Kenya should move to an entirely tokenised system and drop fiat cash all together, says the chairman of the country’s blockchain taskforce.
Dr Bitange Ndemo, a University of Nairobi associate professor who leads the group and is a strong advocate for emerging technologies, told local newspaper the Star: “We must begin to tokenise the economy by giving incentives to young people to do things which they are paid through tokens that can be converted to fiat currency.”
“Tokens are like points given by mobile operators or loyalty points given at the supermarket, they can be converted to coins and used to buy goods of your choice.”
Ndemo got his doctorate in industrial economics from the University of Sheffield, UK, and has an MBA from St Thomas, Minnesota, and was former permanent secretary in the Ministry of Information and Communications before quitting politics for academia.
His 11-member “tech dream team” was set up in March 2018 to study the applications of blockchain for fintech and beyond.
The ideal for Ndemo would be that the central bank follow blockchain advocates around the world and move to put a digital version of the Kenyan shilling in place.
Everyone from Kenyan freelancers working and being paid online, to those sending money to family in Kenya or paying overseas school and university fees would benefit, he believes. It would mean the end of paper cash and coins, and a move to an entirely digital currency.
In July his taskforce promoted the idea of a central bank digital currency – the kind being researched by the Bank of England, in Thailand with Project Inathon, and in cryptocurrency-unfriendly India.
But appetite from an entrenched and slow-moving Kenyan government has to be given time to catch up to reality. Pro-crypto activists face an uphill struggle convincing financial regulators.
Decisions have been repeatedly shelved since July 2018, when Parliament gave the Treasury a two week deadline to come up with a firm stance on cryptocurrency regulation. Worse, the governor of the Central Bank of Kenya, Dr Patrick Njoroge, is ideologically opposed to cryptocurrrencies, according to advocacy group the Blockchain Association of Kenya.
In an opinion piece, they write: “He issued two damning public notices warning the public to stay away from cryptocurrencies, and a circular expressly requesting banks to choke any value out of transfer activity relating to cryptocurrencies.”
A 2015 court case between payments provider Safaricom – which is 35% owned by the government – and blockchain-powered remittance startup Bitpesa forced the central bank to clarify its position.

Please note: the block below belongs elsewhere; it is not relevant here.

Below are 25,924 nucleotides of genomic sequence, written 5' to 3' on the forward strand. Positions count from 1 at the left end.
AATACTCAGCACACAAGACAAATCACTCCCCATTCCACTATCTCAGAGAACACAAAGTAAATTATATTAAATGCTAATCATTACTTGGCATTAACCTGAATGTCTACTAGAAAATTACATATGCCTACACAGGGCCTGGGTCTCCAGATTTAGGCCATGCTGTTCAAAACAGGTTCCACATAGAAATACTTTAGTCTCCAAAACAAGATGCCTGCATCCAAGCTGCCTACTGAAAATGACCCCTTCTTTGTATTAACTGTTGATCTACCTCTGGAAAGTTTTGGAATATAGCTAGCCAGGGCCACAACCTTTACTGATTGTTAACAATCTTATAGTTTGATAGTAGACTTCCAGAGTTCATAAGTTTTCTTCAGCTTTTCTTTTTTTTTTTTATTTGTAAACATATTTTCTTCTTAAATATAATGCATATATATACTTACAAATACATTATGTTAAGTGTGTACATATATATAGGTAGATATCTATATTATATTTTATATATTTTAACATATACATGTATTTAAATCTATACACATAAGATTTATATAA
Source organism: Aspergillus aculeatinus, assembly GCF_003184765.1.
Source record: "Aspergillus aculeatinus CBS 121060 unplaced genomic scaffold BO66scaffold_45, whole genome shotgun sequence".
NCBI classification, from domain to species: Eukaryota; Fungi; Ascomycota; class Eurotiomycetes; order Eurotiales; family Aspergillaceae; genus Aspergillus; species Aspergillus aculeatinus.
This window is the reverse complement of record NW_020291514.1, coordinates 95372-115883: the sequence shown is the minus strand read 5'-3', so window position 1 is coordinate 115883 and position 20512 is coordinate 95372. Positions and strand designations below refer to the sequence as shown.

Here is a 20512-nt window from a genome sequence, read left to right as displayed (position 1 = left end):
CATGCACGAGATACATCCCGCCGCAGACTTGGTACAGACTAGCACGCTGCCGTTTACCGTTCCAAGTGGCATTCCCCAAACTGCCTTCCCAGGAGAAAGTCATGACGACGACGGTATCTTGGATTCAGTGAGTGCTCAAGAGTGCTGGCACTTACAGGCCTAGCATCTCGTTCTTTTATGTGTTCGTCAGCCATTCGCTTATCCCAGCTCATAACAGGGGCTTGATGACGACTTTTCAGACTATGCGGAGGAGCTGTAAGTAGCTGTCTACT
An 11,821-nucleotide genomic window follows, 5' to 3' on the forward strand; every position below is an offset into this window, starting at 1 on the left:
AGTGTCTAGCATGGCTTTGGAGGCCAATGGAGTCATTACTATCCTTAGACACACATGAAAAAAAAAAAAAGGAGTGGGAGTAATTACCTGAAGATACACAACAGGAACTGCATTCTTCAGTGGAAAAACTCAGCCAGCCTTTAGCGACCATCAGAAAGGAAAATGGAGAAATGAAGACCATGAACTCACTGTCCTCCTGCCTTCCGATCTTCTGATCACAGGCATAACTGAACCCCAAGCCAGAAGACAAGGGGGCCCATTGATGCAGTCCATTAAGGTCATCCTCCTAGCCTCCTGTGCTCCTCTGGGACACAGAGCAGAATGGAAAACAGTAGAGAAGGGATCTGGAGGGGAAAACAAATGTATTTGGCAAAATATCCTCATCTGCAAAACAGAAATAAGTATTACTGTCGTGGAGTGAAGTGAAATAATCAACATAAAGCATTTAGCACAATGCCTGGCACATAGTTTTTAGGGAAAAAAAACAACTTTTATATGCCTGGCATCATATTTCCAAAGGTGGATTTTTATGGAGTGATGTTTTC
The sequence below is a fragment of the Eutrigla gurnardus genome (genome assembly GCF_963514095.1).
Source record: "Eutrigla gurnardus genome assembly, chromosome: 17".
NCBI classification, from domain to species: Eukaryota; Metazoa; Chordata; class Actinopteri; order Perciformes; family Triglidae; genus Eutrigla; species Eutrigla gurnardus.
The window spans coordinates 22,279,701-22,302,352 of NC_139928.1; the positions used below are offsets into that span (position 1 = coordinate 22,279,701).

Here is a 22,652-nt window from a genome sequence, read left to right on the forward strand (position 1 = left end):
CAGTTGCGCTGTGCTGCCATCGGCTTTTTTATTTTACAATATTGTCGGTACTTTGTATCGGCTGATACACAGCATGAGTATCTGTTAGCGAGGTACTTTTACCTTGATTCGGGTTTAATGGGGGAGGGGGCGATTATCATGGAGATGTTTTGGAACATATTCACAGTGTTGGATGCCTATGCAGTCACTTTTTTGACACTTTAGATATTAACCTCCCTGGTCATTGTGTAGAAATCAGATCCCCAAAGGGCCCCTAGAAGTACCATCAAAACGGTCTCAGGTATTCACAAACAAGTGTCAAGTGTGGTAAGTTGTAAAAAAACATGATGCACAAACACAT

After the Kenyan High Court heard the dispute, the bank issued a December 2015 public notice warning investors to stay away from Bitcoin and altcoins.
It says: “No entity is currently licensed to offer money remittance services and products in Kenya using virtual currency such as Bitcoin. This is to inform the public that virtual currencies such as Bitcoin are not legal tender in Kenya [nor are they regulated] and therefore no protection exists in the event that the platform that exchanges or holds the virtual currency fails or goes out of business. The public should therefore desist from transacting in Bitcoin and similar products.”
The Blockchain and AI taskforce is a sign things are on the move in Kenya. But we may see the common approach that comes up with risk-averse regulators across the globe: blockchain good, Bitcoin bad.
However, there is some evidence that regulators are willing to soften their stance. In the first quarter of 2018, a group of cross-industry regulators from the insurance, capital markets and pension sectors met to discuss cutting-edge advances in fintech, including cryptocurrencies.
Cryptocurrency trading remains extremely popular among the public, with analysts estimating that volumes transacted in Kenya are the third highest on the continent, behind South Africa and Nigeria.
At the same time, government appetite for blockchain products is on the rise in Kenya.
The central bank was one of 75 to sign up to JP Morgan’s Quorum blockchain cross-border payments project, the Interbank Information Network.
With this in mind, the cynic might say that it is a simple matter of changing the language around cryptocurrency products that will allow the central bank and finance ministers to get fully behind a tokenised economy.